If I had but one sermon to preach it would be this: The ripples are not the rock, the rock is not the ripple, and it is the confusion of the two that damages the Church.
A current trend amongst Catholic leaders, priests and ministers is to look at the Holy Mass and ask, “How can we get the world to come? Ah, well, we could bring the most beautiful art into our churches, we could bring the music people like into the Mass, we could orientate it towards families, we could have a later Mass so more people can attend,” etc. etc. And though these things are not all bad, they miss the point. They mistake the rock for ripples. The Mass is unspeakably gorgeous, our life and our salvation, but even more importantly, it is The Thing Itself.
What do I mean? Well, if the Mass is what we say it is — the wedding feast of heaven and Earth, the moment where God humbles himself into the physical, the veil is torn and we are consumed by the Creator Himself — then our previous questions are stupid. The question should be: “How do we get The Liturgy into our art? How do we get The Holy Mass into our music? How do our marriages reflect the wedding feast of heaven and earth? How do our families reflect the family of the Church?” The Mass is the rock, not the ripples spreading out from it. The Mass is the Thing Itself; all else should be reaction to and from it.
The pride of a Catholic — that stupid, dreamy grin that slips onto our faces whenever we start talking about transubstantiation or apostolic succession — it doesn’t come from the mere thought that “these things are awesome!” We know they’re awesome. Of course they are. But if our hearts and our minds stopped there, all we would have is the smugness of a child who has a brighter, better toy.
No, the pride of the Catholic comes from the fact that these things are the rocks dropped into the water, from the fact that the Catholic faith is not something that can be put on the scale of the world, labeled somewhere as a religious, artistic or political force, and measured against various other religions, powers, philosophies and movements. No, the Holy Roman Catholic Church is the damn scale. She is the cumbersome and ancient ruler which all things are measured against.
Thus when we look at Catholic Social Teaching, there should be no conundrum over whether it is too liberal or too conservative. No, liberalism and conservatism are far too unlike Catholic Social Teaching, ripples far from the rock. Or when we take the music of the Church, the Gregorian form; the question isn’t what genre it belongs in, the question is how do all other genres depart or conform to it?
These truths I hold not to be self-evident — and they are all the truer for the fact:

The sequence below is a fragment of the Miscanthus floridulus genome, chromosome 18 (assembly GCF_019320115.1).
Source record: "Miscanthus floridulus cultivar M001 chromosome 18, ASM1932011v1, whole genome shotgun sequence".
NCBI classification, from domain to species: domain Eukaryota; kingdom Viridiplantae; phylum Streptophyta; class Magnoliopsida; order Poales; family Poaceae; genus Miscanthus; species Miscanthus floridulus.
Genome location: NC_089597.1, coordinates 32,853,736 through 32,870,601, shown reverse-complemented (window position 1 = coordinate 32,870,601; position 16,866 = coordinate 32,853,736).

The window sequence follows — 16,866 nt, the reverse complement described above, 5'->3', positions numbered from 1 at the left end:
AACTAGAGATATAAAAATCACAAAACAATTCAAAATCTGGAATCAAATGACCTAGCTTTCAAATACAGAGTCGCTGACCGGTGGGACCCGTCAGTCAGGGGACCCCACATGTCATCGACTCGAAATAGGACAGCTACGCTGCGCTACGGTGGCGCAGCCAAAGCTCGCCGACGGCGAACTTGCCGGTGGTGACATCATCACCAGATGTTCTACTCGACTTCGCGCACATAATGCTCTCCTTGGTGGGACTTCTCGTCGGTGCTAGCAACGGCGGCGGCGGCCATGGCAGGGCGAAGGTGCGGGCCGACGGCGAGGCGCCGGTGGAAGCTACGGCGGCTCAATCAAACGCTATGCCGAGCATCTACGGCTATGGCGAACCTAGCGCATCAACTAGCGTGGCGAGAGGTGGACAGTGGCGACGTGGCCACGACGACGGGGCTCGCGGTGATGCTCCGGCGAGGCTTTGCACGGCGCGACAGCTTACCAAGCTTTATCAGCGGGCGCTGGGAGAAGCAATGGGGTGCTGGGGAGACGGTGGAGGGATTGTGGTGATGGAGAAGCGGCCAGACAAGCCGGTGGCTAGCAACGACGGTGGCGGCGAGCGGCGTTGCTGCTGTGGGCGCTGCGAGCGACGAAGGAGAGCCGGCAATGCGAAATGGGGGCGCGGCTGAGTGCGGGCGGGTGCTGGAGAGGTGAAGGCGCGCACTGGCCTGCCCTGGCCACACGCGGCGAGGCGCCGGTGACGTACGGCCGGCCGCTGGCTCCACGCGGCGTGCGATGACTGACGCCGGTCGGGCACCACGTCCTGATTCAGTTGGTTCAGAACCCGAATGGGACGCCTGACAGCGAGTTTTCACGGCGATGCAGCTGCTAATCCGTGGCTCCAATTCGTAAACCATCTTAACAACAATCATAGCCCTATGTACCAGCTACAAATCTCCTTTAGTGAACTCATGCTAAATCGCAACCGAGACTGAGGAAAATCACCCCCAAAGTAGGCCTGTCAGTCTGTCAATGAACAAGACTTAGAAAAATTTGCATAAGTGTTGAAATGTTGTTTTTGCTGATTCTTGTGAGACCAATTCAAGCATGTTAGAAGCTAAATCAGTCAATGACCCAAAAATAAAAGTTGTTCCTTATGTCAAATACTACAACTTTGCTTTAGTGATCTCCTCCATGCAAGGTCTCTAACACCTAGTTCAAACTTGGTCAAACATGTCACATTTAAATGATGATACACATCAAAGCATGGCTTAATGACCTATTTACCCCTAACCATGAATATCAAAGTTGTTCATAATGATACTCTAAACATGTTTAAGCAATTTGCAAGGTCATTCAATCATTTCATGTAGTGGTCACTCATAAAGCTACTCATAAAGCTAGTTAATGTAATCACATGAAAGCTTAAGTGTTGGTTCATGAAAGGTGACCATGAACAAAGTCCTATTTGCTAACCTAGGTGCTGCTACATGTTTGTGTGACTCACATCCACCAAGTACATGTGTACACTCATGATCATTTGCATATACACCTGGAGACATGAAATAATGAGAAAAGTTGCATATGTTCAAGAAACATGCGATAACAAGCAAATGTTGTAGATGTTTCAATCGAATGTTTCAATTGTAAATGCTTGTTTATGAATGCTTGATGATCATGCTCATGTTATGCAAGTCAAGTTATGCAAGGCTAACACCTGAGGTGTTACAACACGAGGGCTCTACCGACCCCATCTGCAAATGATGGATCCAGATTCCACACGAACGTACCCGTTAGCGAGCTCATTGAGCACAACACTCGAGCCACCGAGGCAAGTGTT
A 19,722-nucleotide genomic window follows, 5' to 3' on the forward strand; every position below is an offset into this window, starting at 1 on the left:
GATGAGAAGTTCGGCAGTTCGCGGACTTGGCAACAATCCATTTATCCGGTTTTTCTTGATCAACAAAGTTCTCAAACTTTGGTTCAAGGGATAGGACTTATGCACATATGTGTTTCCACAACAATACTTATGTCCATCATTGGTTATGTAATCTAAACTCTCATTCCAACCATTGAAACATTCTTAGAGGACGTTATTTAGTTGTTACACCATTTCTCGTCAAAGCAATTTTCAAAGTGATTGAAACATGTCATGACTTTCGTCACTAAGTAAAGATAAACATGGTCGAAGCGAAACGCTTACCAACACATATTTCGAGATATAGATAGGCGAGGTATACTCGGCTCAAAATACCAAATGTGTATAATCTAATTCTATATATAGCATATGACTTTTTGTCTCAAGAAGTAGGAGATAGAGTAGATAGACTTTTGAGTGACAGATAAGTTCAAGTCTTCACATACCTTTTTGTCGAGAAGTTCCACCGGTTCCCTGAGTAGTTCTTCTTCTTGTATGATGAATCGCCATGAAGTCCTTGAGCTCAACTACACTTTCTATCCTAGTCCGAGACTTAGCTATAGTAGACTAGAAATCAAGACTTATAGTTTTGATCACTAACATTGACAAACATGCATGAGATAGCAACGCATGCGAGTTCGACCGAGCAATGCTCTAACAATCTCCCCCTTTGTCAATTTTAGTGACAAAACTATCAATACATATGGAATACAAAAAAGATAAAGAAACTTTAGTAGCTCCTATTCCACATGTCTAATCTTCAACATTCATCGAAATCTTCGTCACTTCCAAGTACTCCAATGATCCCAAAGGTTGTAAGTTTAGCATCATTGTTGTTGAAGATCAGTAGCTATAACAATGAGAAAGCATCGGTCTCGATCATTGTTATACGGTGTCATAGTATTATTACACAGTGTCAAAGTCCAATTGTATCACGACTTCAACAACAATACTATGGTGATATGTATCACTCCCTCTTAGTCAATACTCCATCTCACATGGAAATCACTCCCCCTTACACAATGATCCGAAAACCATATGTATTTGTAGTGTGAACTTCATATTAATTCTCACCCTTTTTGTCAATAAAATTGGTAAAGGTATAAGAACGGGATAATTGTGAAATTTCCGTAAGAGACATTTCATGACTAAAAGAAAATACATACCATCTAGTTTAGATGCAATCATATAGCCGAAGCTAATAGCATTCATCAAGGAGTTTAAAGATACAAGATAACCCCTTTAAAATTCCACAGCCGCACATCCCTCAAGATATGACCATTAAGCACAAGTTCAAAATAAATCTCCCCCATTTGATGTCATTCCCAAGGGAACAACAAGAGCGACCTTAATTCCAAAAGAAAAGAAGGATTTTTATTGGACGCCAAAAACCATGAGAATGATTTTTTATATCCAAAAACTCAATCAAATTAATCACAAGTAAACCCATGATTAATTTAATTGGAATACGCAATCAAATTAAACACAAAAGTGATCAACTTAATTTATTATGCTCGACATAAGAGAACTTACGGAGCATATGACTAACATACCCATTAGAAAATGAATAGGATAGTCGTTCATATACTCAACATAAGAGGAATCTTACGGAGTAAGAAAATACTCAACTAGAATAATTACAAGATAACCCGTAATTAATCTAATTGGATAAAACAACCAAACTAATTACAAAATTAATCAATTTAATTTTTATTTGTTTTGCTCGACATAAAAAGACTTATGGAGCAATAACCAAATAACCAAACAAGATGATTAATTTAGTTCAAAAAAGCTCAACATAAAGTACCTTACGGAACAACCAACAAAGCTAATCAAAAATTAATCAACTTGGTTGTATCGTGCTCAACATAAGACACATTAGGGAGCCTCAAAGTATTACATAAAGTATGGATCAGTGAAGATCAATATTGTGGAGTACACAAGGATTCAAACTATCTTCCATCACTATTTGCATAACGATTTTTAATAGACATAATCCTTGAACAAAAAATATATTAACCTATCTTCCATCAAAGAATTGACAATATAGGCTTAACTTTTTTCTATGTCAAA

The Cross is not an event that took place at one time, in one place. The cross is a spear plunged by God into the void, and the world swells and exists around it.
The life of the Blessed Virgin Mary – the Immaculate Conception – was not merely a remarkable life compared to the human beings around her. The life of Our Lady was the life humanity was made for. Her life is how our lives should (and will) be: The Thing Itself.
The Sacraments of the Church — Communion, Confession and the like — these are not supplements to life, as one might be supplemented by drugs, literature, friendship, and romance. No, the Sacraments are the Thing that all supplements imitate – from heroin to meditation, adventure to friendship. The Sacraments are 7 rocks flung with violence into the muddy water of things-that-make-life-worth-living. All else is ripple.
The Eucharist is not simply a beautiful addition to life. It is not merely a glorious, loving thing. Rather, it is glory. It is beauty. It is love. In the words of J.R.R Tolkien:
“There you will find romance, glory, honour, fidelity, and the true way of all your loves on earth, and more than that: Death: by the divine paradox, that which ends life, and demands the surrender of all, and yet by the taste (or foretaste) of which alone can what you seek in your earthly relationships (love, faithfulness, joy) be maintained, or take on that complexion of reality, of eternal endurance, which every man’s heart desires.”
So there you have it. I understand the need to quietly love one’s religion, and to avoid smug Pride in its proclamation, I really do. But the fact of the matter is that one can have no more Pride in pointing out the awesomeness of Catholicism than in pointing out the blueness of the sky. Catholicism isn’t great. Catholicism is. She is the rock and all else the ripple; that is all there is to know, and all you need know, for everything else will orientate itself around that shocking, piercing point.